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Union questions status of mine management

Union questions status of mine management

Staff Reporter

THE Mine Workers Union of Namibia (MUN) have reported contraventions of Namibia’s immigration laws to the Namibian Police while alleging that most if not all Chinese nationals that serves as senior management at China National Nuclear Corporation (CNNC) are illegally and fraudulently employed in Namibia.

 

The legal representatives of the MUN, the law firm of Metcalfe and Beukes, in an urgent letter requested the Chinese owners of Rössing Uranium Limited to rectify the situation immediately if want to avoid litigation in the Supreme Court. The litigation would be based on the company’s deliberate breach of the entrenched provisions of the Namibian Constitution.

 

The law firm alleges that these senior managerial employees are Jingtao Chang, who is the Chinese company’s Manager Business Improvement, Mingfei Huang, who is CNNC’s Financial Superintendent and Yiwei Li, who is CNNC’s Procurement Superintendent and Processing Support Superintendent as well as a board member are illegally employed.

 

Mine Workers Union Namibia MUN contraventions Immigration laws Police

 

According to the passport entries of the three senior Chinese employees, they all have work permits issued under and are only allowed to be employed by Skeleton Coast Diamond Limited only.

 

According CNNC’s company documents, the shareholding in CNNC Rössing Uranium is as follows: China National Uranium Corporation (“CNUC”) with 68,62%; the Government of the Republic of Namibia with 3%; the Iranian Foreign Investment Company (“IFIC”) with 15%; the Industrial Development Corporation (“IDC”) of South Africa with 3%; and Individual Shareholders that owns 3% of the company’s shares.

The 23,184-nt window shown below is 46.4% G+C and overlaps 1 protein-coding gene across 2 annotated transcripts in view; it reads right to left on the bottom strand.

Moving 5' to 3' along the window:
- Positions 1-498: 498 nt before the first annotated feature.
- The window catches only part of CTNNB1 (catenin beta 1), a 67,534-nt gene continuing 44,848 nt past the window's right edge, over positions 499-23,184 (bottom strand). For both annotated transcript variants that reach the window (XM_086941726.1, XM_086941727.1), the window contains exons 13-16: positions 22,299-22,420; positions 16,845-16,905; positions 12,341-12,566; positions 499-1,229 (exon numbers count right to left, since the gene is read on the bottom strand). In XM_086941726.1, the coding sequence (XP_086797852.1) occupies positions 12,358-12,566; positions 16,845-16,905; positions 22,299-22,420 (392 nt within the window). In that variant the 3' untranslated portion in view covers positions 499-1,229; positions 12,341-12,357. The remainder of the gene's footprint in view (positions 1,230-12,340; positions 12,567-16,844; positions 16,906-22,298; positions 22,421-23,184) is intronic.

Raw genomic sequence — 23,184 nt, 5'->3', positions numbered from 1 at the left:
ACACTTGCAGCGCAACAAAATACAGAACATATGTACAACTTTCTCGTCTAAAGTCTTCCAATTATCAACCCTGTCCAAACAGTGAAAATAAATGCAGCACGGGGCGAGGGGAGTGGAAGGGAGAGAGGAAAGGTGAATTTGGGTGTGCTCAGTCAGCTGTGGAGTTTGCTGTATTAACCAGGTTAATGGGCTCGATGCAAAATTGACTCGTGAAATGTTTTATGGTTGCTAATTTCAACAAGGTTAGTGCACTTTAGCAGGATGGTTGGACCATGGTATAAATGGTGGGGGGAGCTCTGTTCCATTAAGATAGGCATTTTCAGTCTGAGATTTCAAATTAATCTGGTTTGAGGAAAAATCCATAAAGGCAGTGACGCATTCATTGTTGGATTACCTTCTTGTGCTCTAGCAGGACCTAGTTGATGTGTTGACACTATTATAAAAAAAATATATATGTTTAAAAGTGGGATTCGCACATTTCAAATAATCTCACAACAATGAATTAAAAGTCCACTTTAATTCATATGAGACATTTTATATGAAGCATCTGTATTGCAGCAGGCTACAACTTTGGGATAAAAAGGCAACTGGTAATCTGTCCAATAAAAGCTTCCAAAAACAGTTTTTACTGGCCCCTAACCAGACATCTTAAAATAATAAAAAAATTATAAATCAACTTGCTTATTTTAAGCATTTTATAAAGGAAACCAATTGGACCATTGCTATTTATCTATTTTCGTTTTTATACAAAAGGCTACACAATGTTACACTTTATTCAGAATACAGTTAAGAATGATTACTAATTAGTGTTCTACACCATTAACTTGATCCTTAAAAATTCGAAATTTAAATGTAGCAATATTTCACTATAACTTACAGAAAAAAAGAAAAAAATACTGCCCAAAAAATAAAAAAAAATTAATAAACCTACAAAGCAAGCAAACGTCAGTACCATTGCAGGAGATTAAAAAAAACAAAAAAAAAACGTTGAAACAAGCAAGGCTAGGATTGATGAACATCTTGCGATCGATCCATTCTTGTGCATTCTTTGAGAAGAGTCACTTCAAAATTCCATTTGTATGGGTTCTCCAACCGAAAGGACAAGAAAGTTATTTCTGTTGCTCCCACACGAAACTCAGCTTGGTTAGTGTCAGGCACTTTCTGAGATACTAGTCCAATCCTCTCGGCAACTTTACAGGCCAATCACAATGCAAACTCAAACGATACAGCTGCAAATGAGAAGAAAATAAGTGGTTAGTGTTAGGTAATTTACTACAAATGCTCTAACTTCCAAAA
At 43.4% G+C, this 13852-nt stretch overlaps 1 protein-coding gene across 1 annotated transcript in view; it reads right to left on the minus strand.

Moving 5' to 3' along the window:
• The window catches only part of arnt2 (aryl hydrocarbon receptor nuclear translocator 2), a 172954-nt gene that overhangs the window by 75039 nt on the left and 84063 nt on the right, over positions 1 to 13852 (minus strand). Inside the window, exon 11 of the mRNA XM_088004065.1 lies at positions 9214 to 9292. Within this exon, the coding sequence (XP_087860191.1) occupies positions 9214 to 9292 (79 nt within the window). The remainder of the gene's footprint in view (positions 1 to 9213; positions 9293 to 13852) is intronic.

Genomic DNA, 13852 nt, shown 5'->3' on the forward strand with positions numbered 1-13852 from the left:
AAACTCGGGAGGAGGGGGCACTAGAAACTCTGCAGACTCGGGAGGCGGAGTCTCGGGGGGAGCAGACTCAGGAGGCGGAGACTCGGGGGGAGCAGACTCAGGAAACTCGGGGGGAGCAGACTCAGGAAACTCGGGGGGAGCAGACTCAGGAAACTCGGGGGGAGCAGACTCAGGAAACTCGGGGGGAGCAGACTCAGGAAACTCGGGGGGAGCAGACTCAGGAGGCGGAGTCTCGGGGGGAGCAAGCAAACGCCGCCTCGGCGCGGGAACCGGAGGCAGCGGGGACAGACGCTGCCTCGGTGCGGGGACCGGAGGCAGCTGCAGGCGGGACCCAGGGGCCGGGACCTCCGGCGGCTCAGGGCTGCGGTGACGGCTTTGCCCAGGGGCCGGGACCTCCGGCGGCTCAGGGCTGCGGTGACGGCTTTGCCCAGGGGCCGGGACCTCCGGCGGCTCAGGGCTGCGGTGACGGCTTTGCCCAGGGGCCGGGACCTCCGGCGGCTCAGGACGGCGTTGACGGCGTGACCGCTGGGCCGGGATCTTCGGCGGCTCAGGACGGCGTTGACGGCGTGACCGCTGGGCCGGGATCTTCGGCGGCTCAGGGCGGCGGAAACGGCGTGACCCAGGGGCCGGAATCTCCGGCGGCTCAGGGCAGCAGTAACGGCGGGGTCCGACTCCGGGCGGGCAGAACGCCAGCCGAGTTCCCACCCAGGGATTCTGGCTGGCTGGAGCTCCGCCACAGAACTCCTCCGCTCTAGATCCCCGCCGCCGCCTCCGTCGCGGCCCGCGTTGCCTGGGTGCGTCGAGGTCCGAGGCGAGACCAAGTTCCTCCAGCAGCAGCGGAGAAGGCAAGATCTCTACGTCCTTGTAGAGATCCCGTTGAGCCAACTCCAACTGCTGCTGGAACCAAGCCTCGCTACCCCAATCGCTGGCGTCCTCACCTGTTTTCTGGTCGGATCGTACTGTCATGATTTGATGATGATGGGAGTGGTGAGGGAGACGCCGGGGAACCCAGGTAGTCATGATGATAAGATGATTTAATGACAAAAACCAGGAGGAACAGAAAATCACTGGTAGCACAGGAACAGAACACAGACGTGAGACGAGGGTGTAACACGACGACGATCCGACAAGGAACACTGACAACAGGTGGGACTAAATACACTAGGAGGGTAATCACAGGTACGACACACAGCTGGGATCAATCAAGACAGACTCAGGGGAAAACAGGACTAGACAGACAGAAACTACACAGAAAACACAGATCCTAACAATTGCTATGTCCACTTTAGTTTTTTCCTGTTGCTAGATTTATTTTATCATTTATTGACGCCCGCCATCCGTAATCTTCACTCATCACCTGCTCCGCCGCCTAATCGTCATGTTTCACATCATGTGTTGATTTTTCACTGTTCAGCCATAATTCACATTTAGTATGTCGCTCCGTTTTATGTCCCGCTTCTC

According to the letter Skeleton Coast Diamond Limited is not a shareholder in n CNNC Rössing Uranium.

 

“Your fraudulent employment of Chinese managerial staff who contravenes the Immigration Control Act 7 of 1993 is being reported to the Namibian Police and to the Ministry of Home Affairs, Immigration, Safety and Security.”

 

The law firm informed CNNC that their client appeals to the owners to commence amicable discussions between the legitimate management members of CNNC Rössing Uranium and the MUN Rössing branch in order to restore respect for the employer-employee relationship through the legitimate representative of the employees at the mine and to promote the interests of Namibian employees and not illegal employees from China employed on a fraudulent basis.

 

“Namibia cannot provide employment to Chinese nationals where Namibians are able to perform such functions with ease.”

 

The MUN’s legal representatives also notified the Chinese company that their client’s rights are reserved should such amicable discussion not commence within 21 days from 27 June 2020.

 

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